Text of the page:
It has been my long expectation that the Federal Reserve would uplift a sagging financial system by way of injecting more liquidly into our economic bloodstream.
On Thursday September 13th, Fed Chairman Ben Bernanke announced Quantitative Easing 3, initiating the purchase of 40 billion dollars in mortgage backed securities per month on an open-ended basis.
A mechanical breakdown of this style of Keynesian economics is quite intricate, so I will explain only one chapter as it relates to our current fiscal model of growth.
Essentially by keeping rates at suppressed levels, homeowners are provided with the incentive to refinance their existing mortgage rate. A lower rate will in turn cause you to pay a lesser amount per month on your mortgage.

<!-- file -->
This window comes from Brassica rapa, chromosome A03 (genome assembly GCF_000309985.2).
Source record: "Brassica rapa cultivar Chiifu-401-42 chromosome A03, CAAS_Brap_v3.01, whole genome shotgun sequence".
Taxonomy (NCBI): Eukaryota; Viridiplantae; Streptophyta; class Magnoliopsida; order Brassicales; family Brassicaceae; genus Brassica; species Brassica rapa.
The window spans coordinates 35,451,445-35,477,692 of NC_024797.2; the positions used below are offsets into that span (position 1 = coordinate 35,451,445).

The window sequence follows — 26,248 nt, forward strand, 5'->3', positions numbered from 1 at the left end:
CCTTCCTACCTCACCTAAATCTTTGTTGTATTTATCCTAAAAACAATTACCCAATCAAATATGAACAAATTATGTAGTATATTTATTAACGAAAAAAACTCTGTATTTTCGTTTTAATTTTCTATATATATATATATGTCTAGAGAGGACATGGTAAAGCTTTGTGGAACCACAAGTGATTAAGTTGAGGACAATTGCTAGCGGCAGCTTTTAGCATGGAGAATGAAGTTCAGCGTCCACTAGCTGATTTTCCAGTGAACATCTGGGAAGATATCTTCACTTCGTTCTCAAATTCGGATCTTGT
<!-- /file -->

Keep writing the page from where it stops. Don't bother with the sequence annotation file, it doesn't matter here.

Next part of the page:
This money that you save will in theory be used to spend on products and services offered by the very companies that create jobs in this country.
But as you know, any company with the purpose to accumulate generational wealth must be equipped with expanding profit margins and increasing revenue streams over long durations of time. This criterion is only possible when consumer demand is present.
The problem is that our current demographics do not quite support this natural cycle of demand. The baby boom era still remains a large part of our population, and many of them are either living on a fixed income or exiting the work force. Plus you throw in the fact the rate of inflation is not keeping pace with their pay checks and you have a recipe for disaster.
So companies that benefit from the short-term effects of monetary easing are only profitable by an economically self defeating model that artificially compromises the absence of real demand.
Therefore you will always have pockets of society that get left out, causing the poor to get poorer and the rich to become richer. This development creates an even greater separation of socioeconomic classes over time.